And this is the nub of my quarrel with what you are doing. You are promoting recreational riding for families and children where they can be out of the way of motor traffic. That is not a bad thing to do, but it is not sustainable transport and it is not the national cycle network we need. It does nothing to help us ride to work, to school or the shops. It does nothing to help me get between cities, as the Bristol-Bath path does. When I ride off from home in London to the shops or to see friends I see nothing of your work helping me. And when I ride across country I have learned to be wary of your routes.

Worse, you occupy a prominent place in the political landscape and consume a large part of the meagre resources granted. You claim to be working on a future of sustainable transport in which cycling plays a key part. By giving the comforting illusion of progress, and drawing resources to yourself, you are, I fear, more part of the problem than its solution. That is why I am cancelling your funding.

Yours sincerely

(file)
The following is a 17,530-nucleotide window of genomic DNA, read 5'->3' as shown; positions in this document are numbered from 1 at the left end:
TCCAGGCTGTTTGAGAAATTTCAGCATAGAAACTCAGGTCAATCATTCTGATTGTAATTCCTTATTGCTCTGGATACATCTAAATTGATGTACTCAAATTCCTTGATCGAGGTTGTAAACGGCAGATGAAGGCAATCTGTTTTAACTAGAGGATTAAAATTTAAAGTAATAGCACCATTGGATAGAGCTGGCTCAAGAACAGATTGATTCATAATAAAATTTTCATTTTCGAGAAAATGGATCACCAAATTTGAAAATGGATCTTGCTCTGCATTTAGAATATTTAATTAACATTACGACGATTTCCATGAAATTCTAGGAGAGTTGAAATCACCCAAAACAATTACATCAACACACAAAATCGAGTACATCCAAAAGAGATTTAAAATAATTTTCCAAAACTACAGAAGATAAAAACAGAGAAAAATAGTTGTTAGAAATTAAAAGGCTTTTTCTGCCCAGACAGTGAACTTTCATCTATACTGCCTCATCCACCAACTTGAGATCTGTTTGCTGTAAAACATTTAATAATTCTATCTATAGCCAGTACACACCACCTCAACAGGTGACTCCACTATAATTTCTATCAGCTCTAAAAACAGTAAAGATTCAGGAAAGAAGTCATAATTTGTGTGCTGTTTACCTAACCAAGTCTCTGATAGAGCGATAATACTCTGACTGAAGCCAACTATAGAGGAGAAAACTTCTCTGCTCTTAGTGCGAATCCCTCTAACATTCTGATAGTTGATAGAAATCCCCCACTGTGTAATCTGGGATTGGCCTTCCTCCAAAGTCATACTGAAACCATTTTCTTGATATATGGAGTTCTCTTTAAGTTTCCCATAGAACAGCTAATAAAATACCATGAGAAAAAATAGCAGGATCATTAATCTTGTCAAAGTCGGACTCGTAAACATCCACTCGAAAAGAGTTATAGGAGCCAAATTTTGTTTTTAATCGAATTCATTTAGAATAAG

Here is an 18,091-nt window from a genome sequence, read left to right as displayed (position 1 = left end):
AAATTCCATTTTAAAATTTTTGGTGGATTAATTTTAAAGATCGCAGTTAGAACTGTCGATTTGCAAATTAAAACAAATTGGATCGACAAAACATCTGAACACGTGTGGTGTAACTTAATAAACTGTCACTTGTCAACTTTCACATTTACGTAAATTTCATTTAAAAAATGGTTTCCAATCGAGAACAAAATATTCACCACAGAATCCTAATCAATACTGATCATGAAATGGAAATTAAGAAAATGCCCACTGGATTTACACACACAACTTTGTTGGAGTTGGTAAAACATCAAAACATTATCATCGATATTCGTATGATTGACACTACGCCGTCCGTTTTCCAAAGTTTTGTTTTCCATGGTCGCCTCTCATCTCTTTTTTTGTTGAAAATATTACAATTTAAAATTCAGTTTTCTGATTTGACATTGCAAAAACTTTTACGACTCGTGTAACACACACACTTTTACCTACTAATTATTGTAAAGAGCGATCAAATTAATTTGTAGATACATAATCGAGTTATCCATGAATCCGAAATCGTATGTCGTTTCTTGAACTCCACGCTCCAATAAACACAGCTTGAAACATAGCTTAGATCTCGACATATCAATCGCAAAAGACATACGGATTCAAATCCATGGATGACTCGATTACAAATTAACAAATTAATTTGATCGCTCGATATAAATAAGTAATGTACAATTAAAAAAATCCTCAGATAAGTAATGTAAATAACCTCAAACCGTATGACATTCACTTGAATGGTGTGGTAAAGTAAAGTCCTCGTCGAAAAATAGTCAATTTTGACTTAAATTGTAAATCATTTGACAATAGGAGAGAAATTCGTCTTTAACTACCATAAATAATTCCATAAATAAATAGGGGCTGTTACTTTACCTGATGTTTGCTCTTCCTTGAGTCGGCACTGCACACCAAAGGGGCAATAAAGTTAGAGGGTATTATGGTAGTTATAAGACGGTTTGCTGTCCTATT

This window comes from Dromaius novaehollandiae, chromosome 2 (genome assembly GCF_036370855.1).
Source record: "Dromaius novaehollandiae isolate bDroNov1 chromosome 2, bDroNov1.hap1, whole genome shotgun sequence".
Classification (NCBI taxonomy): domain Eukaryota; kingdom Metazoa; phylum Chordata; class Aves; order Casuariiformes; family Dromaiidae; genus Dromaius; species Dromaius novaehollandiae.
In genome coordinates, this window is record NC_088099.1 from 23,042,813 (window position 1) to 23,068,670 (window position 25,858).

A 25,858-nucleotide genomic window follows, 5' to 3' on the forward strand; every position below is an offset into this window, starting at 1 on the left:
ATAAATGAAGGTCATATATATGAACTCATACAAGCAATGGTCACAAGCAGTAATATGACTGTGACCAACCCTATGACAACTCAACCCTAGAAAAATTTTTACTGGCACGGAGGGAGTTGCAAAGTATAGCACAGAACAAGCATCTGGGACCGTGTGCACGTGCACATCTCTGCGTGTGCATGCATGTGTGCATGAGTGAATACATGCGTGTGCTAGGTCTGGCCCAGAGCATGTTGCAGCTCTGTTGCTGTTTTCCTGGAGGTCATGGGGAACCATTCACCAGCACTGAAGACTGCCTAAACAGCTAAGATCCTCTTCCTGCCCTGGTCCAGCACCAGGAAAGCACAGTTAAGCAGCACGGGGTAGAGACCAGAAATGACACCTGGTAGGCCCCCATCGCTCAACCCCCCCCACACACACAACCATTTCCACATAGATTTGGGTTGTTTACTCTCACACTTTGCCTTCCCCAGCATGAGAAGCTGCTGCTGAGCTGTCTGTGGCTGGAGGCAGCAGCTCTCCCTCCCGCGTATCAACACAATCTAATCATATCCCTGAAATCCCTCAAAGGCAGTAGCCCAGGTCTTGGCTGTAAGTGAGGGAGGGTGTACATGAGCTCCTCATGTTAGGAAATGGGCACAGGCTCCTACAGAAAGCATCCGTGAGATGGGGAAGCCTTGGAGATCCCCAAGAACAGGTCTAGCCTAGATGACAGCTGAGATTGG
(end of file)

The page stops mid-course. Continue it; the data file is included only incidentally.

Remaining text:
Stephen Taylor FRSA

Mastering rage

roadrage

YouTube is full of screaming confrontations with dangerous drivers. If you can master your rage and are lucky enough to look over 40, other conversations are open to you.

— Do you hold a licence to drive this vehicle?

— Of course I f*****g do!

— Come and see me at Marylebone Magistrates Court at 10.30 on Thursday morning. Bring the licence. Give the Clerk the name of the registered keeper of this vehicle: he will be expecting you. I will examine whether you are a fit person to hold a licence. This will be a personal hearing; you will not have representation. But if you fail to attend I will issue a bench warrant for dangerous driving, a charge which could lead to imprisonment. Do you have any questions about what I have just told you?

— What’s this about?

— That is the first question you will have to answer at the hearing. I suggest a careful reading of the Highway Code. We’ll talk again on Thursday. Be punctual; I have a full schedule.

If anything about this fantasy appeals to you, consider how little the law and justice system actually does to protect you. Support the Road Justice campaign.